Equine Assisted Psychotherapy takes one through a series of activities that explore and modify the client's reactions to trigger emotional responses such as anxiety, fear, guilt or anger. Instead of falling into the default flight of fight mode at the slightest sign of uncertainty, the client learns to recognize authentic feelings and use them as information and insight to build self assurance and stronger support. This process works by creating alternative response patterns to old triggers by establishing new scenarios with the horses (who act as a grounding line). Exercises are designed to keep the clients arousal at a manageable level, while also allowing room for them to explore both the root and periphery of the issue.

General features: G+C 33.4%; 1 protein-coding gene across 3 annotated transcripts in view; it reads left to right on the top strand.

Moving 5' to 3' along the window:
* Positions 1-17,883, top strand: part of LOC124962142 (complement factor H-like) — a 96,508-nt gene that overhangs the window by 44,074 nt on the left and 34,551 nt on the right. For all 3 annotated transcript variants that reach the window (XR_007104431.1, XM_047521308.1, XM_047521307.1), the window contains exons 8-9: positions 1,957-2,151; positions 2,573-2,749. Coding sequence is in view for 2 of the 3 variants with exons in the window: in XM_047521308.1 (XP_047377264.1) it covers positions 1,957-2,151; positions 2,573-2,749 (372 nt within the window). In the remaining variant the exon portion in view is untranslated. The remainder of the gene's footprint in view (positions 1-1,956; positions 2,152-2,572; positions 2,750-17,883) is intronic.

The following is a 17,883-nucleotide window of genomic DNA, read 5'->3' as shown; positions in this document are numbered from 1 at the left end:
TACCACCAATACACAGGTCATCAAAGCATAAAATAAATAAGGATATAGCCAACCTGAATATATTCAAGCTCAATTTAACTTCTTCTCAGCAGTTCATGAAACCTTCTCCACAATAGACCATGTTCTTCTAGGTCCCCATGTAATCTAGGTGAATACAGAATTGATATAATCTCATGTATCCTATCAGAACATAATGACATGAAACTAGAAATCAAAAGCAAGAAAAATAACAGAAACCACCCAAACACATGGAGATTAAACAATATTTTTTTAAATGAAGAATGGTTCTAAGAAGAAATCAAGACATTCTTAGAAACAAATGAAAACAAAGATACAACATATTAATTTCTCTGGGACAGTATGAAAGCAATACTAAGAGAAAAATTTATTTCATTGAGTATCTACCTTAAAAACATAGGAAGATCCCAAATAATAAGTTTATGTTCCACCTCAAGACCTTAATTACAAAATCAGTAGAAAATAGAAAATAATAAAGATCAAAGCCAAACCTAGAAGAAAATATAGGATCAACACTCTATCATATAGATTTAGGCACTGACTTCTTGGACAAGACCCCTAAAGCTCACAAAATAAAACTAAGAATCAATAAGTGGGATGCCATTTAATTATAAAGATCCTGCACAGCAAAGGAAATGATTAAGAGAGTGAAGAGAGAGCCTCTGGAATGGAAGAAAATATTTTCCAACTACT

~ Linda Kohanov, The Epona Center
Bestselling author, Tao of Equus

Resources on Equine Assisted Psychotherapy